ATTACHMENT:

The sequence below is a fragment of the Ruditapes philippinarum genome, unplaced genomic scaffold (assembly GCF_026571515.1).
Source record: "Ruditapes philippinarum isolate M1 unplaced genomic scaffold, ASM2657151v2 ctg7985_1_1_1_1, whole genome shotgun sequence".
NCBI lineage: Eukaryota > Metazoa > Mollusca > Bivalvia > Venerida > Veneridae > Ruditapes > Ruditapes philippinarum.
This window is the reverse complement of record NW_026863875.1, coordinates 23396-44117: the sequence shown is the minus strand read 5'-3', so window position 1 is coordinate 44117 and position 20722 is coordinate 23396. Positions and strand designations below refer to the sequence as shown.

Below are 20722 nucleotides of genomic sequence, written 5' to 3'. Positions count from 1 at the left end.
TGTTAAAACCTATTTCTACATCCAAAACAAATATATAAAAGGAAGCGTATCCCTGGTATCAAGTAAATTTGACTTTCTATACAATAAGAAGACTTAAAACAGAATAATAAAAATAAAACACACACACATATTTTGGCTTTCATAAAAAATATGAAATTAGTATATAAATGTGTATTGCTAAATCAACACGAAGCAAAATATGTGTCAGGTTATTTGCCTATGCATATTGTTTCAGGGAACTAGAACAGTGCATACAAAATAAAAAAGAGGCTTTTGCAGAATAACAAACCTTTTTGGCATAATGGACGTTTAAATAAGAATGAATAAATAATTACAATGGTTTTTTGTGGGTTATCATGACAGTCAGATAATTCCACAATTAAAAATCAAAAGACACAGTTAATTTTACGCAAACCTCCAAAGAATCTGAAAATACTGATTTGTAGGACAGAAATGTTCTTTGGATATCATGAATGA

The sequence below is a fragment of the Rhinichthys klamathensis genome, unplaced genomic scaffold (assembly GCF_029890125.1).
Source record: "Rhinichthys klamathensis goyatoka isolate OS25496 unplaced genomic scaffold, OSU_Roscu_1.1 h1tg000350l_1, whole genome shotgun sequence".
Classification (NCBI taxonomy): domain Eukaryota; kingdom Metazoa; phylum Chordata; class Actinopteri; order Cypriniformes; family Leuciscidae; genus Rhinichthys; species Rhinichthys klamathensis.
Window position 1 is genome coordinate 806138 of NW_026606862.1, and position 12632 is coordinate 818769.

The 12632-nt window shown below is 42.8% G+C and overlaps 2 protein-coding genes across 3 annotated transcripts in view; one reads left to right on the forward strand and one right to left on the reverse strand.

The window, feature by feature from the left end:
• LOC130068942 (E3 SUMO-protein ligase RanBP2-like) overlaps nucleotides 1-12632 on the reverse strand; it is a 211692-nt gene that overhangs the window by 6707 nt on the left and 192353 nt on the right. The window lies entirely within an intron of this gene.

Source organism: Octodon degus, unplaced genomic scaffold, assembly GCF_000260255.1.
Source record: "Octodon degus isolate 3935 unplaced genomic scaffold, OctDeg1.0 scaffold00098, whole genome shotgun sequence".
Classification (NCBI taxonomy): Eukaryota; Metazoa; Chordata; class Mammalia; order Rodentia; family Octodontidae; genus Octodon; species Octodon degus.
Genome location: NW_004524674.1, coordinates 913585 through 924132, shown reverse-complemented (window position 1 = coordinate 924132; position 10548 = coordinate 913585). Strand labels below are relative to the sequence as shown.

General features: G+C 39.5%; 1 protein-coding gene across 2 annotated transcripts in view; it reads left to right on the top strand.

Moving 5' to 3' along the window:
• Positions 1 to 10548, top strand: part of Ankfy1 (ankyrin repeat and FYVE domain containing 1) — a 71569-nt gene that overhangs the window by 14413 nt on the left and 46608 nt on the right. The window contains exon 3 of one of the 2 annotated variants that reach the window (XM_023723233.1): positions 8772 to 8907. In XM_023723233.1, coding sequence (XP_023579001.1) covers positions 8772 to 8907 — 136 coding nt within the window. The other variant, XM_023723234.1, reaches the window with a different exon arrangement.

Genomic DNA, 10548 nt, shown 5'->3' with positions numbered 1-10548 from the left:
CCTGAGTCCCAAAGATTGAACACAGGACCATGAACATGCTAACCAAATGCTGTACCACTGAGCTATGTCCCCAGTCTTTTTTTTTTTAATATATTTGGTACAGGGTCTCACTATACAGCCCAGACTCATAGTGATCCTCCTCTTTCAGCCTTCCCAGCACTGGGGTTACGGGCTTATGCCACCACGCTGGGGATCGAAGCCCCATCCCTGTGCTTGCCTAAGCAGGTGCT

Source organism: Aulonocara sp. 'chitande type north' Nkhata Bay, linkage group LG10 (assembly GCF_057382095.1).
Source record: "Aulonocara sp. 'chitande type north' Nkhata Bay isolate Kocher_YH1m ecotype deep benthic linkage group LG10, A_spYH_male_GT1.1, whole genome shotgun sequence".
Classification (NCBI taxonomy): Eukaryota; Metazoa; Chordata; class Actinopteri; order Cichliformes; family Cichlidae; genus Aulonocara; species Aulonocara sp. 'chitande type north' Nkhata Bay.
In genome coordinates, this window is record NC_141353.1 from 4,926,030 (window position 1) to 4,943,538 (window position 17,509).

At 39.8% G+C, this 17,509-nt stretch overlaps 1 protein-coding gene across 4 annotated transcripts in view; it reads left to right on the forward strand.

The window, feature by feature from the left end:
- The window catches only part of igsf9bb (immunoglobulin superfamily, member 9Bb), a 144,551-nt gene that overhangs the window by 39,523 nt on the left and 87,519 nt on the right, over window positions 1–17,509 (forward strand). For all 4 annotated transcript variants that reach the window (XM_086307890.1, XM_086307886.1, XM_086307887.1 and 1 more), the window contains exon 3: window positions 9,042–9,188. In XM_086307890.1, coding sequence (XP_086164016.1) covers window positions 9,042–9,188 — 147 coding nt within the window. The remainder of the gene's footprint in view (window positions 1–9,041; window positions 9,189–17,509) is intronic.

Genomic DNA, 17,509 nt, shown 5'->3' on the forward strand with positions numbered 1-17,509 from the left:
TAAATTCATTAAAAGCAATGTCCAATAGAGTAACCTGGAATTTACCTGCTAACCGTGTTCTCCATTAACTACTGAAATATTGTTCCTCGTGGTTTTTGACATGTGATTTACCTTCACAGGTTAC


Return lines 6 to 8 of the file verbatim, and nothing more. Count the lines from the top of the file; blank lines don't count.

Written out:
TGTTAAAACCTATTTCTACATCCAAAACAAATATATAAAAGGAAGCGTATCCCTGGTATCAAGTAAATTTGACTTTCTATACAATAAGAAGACTTAAAACAGAATAATAAAAATAAAACACACACACATATTTTGGCTTTCATAAAAAATATGAAATTAGTATATAAATGTGTATTGCTAAATCAACACGAAGCAAAATATGTGTCAGGTTATTTGCCTATGCATATTGTTTCAGGGAACTAGAACAGTGCATACAAAATAAAAAAGAGGCTTTTGCAGAATAACAAACCTTTTTGGCATAATGGACGTTTAAATAAGAATGAATAAATAATTACAATGGTTTTTTGTGGGTTATCATGACAGTCAGATAATTCCACAATTAAAAATCAAAAGACACAGTTAATTTTACGCAAACCTCCAAAGAATCTGAAAATACTGATTTGTAGGACAGAAATGTTCTTTGGATATCATGAATGA

The sequence below is a fragment of the Rhinichthys klamathensis genome, unplaced genomic scaffold (assembly GCF_029890125.1).
Source record: "Rhinichthys klamathensis goyatoka isolate OS25496 unplaced genomic scaffold, OSU_Roscu_1.1 h1tg000350l_1, whole genome shotgun sequence".